The snake was found in a yard in Woodbridge and is young, at about two weeks old and small, at about 6 inches long, J.D. Kleopfer an amphibian specialist for the Virginia Department of Game and Inland Fisheries told the outlet.
The snake, found in Richmond, Virginia, in the United States, was taken to the Wildlife Center of Virginia so experts could radiograph the beast and see how it could function with two heads. To which the Virginia Wildlife Management and Control replied, "Both". "Too many challenges living day to day with two heads".
However, in the care of herpetologists in museums and zoos - with safe enclosures and easy-to-eat food - bicephalic snakes can live long lives, like the two-headed grey rat snake at the Mississippi Museum of Natural Science, acquired in 2003 and still living large. The unnamed person, who found the reptile, contacted the Virginia Herpetological Society to identify the species, according to a CNN report. In this case, "The left head has the dominant esophagus and the right head has the more developed throat for eating", Kleopfer explained.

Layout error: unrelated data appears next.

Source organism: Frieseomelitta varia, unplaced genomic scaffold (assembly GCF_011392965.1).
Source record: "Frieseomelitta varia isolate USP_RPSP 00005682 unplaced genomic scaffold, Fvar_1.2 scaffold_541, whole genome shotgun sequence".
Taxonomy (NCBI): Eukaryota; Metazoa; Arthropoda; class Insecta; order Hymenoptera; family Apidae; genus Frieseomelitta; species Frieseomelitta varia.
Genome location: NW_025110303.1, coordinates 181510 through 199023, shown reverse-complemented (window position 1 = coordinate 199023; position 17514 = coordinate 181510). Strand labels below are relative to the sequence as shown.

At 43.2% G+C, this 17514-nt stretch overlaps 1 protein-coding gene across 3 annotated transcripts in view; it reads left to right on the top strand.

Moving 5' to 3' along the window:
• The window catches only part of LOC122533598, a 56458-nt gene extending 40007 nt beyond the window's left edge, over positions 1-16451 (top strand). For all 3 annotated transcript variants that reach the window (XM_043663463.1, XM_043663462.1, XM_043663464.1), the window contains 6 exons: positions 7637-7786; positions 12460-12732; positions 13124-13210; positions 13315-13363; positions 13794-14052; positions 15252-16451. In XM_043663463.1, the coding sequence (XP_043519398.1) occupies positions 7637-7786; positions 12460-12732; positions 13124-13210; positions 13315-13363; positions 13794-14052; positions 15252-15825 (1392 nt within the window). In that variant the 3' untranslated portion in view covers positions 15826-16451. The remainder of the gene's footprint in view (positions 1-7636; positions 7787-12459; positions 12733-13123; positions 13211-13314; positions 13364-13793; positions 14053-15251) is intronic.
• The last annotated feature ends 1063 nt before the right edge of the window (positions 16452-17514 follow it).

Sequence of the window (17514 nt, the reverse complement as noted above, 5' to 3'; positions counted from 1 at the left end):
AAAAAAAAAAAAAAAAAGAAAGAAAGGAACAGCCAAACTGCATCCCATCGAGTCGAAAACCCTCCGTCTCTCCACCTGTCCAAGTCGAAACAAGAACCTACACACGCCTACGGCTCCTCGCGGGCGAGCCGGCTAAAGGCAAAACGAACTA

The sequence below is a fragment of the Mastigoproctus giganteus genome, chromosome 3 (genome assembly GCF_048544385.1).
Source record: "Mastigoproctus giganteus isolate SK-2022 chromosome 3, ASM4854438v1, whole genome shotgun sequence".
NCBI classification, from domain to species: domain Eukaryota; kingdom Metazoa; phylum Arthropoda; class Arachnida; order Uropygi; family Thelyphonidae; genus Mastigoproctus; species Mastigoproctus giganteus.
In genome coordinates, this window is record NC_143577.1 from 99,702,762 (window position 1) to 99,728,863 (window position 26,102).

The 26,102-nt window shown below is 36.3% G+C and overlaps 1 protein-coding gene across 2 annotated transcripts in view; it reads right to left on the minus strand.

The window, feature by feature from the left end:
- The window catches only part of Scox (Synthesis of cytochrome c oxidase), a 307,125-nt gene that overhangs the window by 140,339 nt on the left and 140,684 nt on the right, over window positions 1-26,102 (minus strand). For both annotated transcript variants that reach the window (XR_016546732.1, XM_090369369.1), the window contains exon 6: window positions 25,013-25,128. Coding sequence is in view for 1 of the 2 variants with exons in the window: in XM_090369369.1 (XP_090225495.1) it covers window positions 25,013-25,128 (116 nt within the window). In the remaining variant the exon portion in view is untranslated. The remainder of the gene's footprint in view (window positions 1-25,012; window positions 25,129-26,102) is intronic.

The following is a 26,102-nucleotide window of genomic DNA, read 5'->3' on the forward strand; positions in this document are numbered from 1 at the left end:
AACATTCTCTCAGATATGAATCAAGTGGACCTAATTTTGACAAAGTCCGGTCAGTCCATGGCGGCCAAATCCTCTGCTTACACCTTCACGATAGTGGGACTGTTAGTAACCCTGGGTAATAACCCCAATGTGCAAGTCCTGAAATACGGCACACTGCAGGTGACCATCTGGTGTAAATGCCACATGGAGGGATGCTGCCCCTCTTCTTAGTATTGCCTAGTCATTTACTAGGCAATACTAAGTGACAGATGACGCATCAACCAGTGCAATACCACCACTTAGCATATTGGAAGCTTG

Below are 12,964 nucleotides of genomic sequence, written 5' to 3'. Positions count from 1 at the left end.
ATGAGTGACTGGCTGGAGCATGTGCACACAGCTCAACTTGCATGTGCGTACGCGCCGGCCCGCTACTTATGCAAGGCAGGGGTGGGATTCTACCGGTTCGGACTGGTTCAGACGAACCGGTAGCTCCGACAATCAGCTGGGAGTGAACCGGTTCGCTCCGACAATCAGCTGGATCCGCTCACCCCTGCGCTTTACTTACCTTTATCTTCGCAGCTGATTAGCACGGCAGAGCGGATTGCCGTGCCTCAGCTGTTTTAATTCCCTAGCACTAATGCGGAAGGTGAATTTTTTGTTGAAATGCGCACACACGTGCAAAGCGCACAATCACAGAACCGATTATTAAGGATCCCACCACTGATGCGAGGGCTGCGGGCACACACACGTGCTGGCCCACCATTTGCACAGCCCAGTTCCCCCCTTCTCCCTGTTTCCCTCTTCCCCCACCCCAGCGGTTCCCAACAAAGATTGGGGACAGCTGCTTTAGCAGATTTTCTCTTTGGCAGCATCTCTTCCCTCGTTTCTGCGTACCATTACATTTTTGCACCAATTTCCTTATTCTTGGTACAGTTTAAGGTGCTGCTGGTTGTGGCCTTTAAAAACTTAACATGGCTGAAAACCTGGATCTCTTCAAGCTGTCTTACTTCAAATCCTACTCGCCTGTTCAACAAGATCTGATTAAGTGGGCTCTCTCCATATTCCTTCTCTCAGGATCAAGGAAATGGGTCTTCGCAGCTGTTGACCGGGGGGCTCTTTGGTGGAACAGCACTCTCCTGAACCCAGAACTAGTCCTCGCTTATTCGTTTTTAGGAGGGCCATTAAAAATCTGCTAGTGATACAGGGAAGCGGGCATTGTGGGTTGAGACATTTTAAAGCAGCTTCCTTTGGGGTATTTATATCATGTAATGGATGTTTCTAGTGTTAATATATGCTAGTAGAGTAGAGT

Snakes with a mutation like this have a hard time surviving in the wild, Kleopfer said, adding that it's because the two heads often want to do "two different things".
The two-headed snake was around six-inches but when fully grown, copperheads can measure 18-36-inches.
Despite Kleopfer's insistence that the snake is mostly harmless, this didn't stop people on social media being disturbed.
"The hashtags used in her Facebook post included: "#sohardnottolookatit", "#nobodyhastimeforthat" and "#justlookingatthismakesmeswear".
"Looks fake", one woman commented on a Facebook photo.